This 5-track 12” vinyl EP comes courtesy of Netherlands band Independent Intavenshan, based in Utrecht. This is the second release by the nine-piece band and is a fine reggae release in the vintage tradition of powerful roots music. Recorded in Utrecht, and pressed through a crowdfunding initiative, it brings us a brass-flavoured reggae sound along with some angry lyrics.
Opening with the title track, the defiant mood is set with a homage to reggae music itself, followed up with ‘Johnny Too Bad’ – not the familiar Slickers’ song, but another track entirely which seems critical of the idea of being ‘too bad’: ‘…sentenced as of birth, never got a chance’. The set closes with ‘Babylon’, gradually building to its ska-speed conclusion. Starting out as a ‘reggae studio project’, the band now has an established structure of nine members: the tight sound of a band playing together, rather than just a collection of individuals, comes over clearly on this EP.
The tone of this fine and timely release fits the political convulsions engulfing many parts of the world at the moment, not least in the UK, the US or in the Netherlands itself. Maybe music by itself can’t change all that but it can at least show where it stands – as Marley demonstrated all those years ago and bands like Independent Intavenshan confirm today.
Independent Intavenshan: Rub a Dub Emergency, released 2016
Here is the new album from dub/reggae purveyors Dreadzone, with twelve tracks recorded at the Bunker Studios of Mick Jones with the lyrical involvement of Don Letts. Their 23-year history is reflected in the diverse wealth of the songs included here. This is the band’s 8th studio album and 3rd on their own Dubwiser label, going back to the roots, dub and reggae sound that initially inspired them. Alongside core members Greg Dread, who produced the album, together with Leo Williams, Chris Compton, reggae vocalist Earl 16 and MC Spee, ‘Dread Times’ introduces younger members with newest contributor Bazil bringing an edge to the music and Greg’s son Marlon expanding the musical range further, with Lena Cullen on vocals for one track and 1990s’ ragga duo Louchie Lou and Michie One guesting on another.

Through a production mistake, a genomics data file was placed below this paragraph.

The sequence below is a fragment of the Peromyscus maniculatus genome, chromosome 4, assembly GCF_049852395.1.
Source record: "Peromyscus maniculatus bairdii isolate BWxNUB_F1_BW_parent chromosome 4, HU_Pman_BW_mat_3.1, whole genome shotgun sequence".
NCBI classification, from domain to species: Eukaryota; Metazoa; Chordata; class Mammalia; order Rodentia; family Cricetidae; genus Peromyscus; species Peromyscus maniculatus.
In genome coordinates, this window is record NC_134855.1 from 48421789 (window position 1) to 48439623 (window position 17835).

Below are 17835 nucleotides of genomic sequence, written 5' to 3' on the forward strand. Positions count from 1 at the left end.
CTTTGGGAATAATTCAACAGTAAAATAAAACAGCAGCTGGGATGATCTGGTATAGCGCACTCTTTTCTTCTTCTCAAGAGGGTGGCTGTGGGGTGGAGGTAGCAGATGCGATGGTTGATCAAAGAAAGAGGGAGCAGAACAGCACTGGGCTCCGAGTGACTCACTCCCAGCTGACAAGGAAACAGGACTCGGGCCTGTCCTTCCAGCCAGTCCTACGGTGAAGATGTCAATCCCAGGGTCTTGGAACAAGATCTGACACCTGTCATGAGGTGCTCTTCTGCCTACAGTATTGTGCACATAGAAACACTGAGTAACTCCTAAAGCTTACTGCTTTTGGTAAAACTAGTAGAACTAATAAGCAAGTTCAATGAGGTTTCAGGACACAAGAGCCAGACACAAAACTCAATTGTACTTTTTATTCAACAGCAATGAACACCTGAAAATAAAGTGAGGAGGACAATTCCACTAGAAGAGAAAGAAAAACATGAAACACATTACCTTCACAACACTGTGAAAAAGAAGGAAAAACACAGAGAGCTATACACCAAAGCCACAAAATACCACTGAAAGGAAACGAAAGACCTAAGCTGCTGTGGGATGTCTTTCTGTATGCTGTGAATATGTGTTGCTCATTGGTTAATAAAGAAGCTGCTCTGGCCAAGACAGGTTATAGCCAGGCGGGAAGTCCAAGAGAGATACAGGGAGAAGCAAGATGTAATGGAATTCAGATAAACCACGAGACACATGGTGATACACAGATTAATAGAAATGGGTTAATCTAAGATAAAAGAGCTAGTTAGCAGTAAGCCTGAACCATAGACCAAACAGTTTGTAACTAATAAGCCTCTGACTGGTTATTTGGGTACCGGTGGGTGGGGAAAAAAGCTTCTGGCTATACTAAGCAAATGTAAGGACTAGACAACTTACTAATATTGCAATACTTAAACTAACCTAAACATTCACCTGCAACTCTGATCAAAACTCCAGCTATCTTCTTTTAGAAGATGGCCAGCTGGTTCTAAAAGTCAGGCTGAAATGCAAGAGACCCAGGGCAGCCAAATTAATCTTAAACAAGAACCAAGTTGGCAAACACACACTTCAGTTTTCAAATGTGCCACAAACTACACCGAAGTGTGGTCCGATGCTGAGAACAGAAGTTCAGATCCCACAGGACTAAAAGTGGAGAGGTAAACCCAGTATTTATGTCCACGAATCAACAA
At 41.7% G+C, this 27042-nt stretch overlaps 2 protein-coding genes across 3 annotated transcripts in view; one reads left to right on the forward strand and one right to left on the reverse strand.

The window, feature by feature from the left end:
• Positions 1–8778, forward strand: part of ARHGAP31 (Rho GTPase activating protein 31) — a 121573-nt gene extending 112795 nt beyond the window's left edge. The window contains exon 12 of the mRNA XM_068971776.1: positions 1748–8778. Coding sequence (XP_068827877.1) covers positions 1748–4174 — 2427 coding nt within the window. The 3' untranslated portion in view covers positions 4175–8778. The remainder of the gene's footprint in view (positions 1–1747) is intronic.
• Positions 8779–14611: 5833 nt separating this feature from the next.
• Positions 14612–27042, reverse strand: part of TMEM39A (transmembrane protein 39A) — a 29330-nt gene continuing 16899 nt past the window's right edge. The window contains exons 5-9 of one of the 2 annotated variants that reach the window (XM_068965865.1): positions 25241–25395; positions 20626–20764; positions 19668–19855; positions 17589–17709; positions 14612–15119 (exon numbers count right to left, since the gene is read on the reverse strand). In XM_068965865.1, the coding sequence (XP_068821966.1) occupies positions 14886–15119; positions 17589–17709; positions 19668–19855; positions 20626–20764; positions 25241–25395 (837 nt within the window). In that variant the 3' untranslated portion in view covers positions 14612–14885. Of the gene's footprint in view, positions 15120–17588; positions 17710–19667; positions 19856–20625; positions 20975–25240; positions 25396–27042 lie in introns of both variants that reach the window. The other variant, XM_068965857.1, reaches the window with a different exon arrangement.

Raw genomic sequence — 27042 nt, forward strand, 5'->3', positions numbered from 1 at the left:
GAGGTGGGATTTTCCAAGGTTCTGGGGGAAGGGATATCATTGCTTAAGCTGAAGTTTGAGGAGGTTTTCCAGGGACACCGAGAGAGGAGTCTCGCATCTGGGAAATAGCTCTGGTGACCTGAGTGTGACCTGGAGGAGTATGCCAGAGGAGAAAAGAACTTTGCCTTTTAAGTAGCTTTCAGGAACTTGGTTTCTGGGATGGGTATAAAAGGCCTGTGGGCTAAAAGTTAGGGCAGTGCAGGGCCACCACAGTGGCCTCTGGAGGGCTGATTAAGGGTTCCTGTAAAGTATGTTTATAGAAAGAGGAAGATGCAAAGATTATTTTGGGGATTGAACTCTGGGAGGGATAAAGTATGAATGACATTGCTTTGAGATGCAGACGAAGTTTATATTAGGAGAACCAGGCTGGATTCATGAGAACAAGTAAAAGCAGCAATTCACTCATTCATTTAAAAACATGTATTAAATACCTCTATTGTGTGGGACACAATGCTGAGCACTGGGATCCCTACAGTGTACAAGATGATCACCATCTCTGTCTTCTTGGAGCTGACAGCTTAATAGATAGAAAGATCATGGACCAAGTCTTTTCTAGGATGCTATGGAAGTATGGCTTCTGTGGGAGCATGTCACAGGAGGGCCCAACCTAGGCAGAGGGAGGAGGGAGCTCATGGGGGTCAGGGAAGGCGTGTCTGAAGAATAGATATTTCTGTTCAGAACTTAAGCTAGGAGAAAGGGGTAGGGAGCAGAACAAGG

The album kicks off with ‘Rootsman’, with its powerful bass sound driving the sound along and an African feel to the percussive sound, before we get to ‘Mountain’, a slow and brooding track about personal redemption which, despite its tone, is optimistic in its message and is the album’s current single release.
Initially giving the impression that the band are steeped in the received tradition of dub/reggae, which on one level is true enough, as the album develops the sound becomes wider in its scope and influences. ‘Black Deus’ for instance employs a range of beats, a largely instrumental track apart from the soul refrain, essentially political in tone. ‘Area Code’ moves along forcefully and the album finishes strongly with ‘After the Storm’, beginning with electronic sounds and with multicultural influences that make it highly interesting musically.
An excellent album, worthy of wide attention, and through its various styles driven by the always-assertive bass sound. Dreadzone are touring the UK until the end of April so there’s still the chance to catch them live while all this is still fresh.
Dreadzone: ‘Dread Times’ released February 2017 on Dubwiser
London-based Shanty are back with this track from their forthcoming EP. A soul-leaning and slow-tempo track with some hip-hop interventions toward the end from MC Levi Gordon, the song features vocalist Ben Willis and the rest of the seven-piece band with a new sound inspired by their roots origins.
It is now two years since the band’s first release and they have been favourably reviewed on these pages before (see reggaemusic.org.uk 24th September 2015). Shanty has featured at festivals in the UK and elsewhere in Europe, including Glastonbury, Outlook, Bestival, the Secret Garden Party, Rototom Reggae Sunsplash and Kendal Calling, sharing the stage with, amongst others, Sticky Fingers, Kevin Parker, Mark Ronson, Bastille and Madness. This month they are playing a sixteen-date UK tour, some of which will be in support of the Wailers.
‘Happy to be Sad’ is a personal and emotional song and a fine hint of what will be to follow on their new EP release.
Shanty: single ‘Happy to be Sad’ from forthcoming EP ‘Strange Little Human’, released March 2017
Here is the debut album from US reggae band Common Kings who already have previous EP and single releases to their name. For the most part they originate from the South Pacific but were brought up in Orange County, California, and this legacy has no doubt influenced their generally easy laid-back style of reggae, evident in the album’s title track. The pantheon of US and UK rock greats has also made their mark on the Common Kings’ sound as well as the effect of Marley and the masters of reggae. They also seem keen on intriguing wordplays such as tracks entitled “Mary Wanna”, “Everybody Wants to Fool The World” from the album. Fronted by lead singer Sasualei “Jr King” Maliga, they successfully convey the impression of just having a good time, recently touring the world and currently in the middle of a major US tour: future big names.